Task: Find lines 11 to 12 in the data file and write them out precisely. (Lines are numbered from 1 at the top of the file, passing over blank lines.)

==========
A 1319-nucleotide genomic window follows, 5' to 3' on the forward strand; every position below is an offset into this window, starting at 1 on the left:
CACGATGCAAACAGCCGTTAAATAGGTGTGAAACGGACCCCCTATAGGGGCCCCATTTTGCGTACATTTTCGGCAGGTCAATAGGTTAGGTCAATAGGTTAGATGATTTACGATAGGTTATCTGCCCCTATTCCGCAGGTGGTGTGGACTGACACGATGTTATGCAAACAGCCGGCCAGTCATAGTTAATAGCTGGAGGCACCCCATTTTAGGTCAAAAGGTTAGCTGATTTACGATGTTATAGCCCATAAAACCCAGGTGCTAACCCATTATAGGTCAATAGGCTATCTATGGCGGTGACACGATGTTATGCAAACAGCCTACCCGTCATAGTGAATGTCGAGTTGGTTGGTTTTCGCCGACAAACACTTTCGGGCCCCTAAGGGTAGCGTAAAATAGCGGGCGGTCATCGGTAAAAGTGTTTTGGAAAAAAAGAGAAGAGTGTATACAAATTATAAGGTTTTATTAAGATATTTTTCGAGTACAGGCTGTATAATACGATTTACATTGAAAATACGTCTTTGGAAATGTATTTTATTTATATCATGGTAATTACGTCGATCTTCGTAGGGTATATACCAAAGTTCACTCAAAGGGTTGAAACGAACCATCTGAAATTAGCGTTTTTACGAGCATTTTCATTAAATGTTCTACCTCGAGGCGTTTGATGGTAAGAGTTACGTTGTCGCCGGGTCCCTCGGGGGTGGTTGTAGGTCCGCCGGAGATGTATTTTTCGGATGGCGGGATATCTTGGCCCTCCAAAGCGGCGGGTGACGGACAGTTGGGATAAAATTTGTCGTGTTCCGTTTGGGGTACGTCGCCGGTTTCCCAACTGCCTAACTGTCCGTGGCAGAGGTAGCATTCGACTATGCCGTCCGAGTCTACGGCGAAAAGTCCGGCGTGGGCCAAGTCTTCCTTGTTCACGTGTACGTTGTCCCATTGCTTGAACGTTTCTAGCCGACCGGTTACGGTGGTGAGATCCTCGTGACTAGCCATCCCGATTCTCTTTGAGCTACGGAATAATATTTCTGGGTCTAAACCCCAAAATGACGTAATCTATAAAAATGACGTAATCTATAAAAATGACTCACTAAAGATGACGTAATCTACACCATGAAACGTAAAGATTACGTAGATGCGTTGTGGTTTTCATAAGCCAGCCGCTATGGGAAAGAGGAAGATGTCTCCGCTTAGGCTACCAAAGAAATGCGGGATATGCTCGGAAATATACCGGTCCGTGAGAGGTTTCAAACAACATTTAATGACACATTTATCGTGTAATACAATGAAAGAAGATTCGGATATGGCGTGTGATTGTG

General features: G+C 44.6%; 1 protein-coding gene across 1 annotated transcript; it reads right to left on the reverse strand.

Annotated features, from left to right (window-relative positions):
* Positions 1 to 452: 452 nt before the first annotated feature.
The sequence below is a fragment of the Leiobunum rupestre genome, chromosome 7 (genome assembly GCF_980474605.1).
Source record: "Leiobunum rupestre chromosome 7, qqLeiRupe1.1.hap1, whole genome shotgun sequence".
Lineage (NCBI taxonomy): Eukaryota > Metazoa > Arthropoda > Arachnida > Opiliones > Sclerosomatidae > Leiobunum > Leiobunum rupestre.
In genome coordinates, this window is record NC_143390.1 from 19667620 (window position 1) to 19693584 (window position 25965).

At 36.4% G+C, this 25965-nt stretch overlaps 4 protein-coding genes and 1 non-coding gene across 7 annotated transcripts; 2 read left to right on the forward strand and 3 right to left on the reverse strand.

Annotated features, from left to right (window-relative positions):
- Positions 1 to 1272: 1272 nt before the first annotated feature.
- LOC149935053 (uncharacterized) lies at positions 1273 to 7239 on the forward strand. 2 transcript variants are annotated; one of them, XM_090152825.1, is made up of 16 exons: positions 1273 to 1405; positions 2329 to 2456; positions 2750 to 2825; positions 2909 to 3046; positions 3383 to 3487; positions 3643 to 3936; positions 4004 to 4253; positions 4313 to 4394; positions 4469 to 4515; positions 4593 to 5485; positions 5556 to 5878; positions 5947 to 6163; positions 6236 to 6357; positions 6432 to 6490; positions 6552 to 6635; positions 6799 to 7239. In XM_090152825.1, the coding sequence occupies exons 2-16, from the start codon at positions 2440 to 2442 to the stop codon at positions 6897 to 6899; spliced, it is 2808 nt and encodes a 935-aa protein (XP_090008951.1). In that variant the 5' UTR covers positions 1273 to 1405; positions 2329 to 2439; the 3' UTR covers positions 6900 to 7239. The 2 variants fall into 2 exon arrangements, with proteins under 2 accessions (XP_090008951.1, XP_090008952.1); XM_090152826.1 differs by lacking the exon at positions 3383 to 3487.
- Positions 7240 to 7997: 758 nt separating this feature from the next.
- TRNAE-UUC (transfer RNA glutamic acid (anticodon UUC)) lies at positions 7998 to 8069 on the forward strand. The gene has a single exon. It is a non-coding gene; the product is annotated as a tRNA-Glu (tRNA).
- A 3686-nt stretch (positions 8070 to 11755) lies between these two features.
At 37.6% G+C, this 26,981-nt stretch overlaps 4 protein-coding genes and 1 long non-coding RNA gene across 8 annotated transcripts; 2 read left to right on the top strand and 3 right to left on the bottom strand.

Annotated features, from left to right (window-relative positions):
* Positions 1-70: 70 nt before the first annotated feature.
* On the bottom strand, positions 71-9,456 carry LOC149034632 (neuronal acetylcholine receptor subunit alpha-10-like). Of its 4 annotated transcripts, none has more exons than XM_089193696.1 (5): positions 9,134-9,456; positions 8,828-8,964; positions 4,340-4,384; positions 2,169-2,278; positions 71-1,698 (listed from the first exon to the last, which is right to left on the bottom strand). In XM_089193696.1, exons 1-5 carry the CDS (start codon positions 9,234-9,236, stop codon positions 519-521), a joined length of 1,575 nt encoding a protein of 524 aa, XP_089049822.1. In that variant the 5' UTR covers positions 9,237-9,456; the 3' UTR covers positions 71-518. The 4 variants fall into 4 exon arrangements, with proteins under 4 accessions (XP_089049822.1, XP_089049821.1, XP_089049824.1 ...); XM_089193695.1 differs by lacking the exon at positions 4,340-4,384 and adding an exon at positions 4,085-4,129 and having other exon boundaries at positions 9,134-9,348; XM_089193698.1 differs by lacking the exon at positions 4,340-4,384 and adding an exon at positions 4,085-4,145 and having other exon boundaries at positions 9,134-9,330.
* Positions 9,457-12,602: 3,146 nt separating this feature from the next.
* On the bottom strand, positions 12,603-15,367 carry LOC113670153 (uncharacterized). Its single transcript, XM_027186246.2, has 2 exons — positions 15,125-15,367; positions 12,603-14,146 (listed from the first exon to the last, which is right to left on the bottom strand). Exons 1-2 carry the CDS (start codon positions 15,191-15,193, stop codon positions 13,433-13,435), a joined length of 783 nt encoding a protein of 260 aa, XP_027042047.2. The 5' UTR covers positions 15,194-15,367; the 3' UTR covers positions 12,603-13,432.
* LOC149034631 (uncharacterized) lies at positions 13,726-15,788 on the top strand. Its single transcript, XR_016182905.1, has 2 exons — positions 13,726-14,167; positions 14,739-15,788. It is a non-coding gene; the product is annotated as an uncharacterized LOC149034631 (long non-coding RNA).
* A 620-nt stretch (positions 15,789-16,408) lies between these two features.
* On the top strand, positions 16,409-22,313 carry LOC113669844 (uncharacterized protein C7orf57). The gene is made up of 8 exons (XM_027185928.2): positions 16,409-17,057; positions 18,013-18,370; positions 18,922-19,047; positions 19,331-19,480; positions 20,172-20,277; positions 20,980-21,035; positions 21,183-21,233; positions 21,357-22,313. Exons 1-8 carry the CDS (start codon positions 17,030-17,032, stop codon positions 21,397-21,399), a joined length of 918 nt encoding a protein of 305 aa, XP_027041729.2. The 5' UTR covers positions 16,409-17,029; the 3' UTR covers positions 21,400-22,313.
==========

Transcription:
Annotated features, from left to right (window-relative positions):
- Positions 1 to 1272: 1272 nt before the first annotated feature.